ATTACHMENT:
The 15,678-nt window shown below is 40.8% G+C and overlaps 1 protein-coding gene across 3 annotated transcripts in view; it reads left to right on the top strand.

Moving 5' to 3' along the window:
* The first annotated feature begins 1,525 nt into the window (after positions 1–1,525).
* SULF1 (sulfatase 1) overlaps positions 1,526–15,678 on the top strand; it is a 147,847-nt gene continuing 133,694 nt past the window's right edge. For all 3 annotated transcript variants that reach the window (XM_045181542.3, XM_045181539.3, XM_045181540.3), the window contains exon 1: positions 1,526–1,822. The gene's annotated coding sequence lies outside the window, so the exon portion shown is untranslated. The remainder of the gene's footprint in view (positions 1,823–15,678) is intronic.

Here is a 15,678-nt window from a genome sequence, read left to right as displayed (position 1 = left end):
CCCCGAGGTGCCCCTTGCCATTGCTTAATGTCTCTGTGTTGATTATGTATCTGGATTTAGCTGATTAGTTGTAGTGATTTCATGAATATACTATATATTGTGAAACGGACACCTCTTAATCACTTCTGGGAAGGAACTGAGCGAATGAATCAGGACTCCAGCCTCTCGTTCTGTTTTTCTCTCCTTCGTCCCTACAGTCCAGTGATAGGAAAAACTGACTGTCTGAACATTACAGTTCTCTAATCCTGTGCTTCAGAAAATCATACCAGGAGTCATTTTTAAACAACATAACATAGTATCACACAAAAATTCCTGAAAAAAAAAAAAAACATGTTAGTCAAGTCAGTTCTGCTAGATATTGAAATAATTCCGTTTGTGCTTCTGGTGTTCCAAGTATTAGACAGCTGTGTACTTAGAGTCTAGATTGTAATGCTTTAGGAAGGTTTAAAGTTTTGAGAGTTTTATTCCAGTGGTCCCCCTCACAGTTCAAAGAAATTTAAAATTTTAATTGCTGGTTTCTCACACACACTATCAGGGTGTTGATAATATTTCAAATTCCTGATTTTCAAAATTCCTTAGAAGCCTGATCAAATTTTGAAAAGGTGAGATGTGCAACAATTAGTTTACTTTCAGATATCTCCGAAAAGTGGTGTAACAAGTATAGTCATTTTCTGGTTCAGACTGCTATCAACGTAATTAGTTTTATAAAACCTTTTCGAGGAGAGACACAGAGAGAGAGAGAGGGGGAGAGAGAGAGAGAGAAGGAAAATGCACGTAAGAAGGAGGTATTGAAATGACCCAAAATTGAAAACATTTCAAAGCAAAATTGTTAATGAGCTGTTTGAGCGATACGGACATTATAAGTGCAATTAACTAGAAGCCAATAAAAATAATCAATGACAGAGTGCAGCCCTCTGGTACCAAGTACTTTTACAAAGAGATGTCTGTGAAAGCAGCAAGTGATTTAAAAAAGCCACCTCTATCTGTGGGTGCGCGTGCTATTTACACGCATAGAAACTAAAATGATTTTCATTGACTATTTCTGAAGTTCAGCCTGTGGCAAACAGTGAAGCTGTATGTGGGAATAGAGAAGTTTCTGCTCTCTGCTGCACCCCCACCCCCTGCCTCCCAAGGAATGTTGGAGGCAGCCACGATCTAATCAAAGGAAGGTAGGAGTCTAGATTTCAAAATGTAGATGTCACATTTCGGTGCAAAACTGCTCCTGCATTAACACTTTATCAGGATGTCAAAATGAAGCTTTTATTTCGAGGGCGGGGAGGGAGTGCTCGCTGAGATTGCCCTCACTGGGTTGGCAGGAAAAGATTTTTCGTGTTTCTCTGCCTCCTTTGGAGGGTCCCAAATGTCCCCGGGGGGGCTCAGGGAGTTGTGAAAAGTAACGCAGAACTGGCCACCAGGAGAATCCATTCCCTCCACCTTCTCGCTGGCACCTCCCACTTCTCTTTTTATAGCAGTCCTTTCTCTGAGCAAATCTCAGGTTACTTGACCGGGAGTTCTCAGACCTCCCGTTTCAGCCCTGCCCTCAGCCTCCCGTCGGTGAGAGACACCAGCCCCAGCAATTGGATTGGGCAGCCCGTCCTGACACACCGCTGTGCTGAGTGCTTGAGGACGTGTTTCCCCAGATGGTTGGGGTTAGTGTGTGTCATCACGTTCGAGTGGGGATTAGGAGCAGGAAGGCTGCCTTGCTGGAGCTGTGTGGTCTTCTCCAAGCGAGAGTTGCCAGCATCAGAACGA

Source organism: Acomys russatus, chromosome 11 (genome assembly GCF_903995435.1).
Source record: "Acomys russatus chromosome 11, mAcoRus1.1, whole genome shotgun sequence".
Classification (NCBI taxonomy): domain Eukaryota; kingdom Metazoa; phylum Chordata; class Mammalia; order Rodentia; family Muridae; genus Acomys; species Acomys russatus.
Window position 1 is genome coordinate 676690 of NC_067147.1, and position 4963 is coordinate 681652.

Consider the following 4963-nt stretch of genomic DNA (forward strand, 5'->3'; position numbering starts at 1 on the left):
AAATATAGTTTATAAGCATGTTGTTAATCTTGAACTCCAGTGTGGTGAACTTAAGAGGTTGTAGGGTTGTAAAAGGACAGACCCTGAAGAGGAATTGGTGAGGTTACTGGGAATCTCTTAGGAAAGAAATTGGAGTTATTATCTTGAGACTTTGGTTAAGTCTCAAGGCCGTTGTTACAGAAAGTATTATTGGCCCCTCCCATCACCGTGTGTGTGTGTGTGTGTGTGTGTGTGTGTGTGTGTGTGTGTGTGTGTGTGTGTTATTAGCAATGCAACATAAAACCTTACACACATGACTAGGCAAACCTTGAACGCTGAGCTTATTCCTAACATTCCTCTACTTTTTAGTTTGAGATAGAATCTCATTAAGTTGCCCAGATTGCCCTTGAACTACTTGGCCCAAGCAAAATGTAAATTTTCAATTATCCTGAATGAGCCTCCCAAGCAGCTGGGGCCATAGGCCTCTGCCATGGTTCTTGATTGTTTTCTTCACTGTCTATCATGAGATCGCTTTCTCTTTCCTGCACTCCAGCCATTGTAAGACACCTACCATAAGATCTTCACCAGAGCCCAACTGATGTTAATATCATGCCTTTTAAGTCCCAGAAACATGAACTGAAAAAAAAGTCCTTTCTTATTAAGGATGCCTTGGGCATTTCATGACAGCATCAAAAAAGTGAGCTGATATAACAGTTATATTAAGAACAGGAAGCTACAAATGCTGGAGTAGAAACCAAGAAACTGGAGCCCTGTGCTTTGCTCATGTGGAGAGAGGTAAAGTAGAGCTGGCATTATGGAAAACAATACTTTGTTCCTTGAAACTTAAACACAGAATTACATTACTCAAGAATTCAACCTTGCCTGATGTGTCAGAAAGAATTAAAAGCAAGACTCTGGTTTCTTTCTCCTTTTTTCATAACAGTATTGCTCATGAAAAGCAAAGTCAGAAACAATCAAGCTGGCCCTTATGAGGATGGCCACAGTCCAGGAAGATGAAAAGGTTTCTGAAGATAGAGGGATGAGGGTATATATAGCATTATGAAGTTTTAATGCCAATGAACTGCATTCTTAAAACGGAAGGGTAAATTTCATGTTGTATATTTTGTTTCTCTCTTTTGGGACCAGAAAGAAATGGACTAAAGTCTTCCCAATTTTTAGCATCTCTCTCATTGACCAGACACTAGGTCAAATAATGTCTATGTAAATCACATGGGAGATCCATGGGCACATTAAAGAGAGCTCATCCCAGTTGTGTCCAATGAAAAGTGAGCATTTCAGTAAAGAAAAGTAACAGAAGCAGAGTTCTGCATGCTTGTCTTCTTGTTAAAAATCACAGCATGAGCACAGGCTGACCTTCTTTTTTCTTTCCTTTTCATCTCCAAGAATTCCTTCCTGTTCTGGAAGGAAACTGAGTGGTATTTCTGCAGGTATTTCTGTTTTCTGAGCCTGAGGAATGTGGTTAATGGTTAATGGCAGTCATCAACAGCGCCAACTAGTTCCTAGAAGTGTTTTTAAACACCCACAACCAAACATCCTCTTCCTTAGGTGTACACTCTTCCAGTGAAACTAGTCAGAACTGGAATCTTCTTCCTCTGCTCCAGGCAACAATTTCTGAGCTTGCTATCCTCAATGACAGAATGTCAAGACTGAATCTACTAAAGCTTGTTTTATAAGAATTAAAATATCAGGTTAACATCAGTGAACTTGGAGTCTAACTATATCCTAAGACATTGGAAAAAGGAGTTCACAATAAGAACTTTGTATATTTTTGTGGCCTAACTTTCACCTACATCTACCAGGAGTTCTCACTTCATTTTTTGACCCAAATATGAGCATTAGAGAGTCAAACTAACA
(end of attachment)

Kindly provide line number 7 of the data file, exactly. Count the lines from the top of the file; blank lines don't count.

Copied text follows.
Source organism: Acomys russatus, chromosome 11 (genome assembly GCF_903995435.1).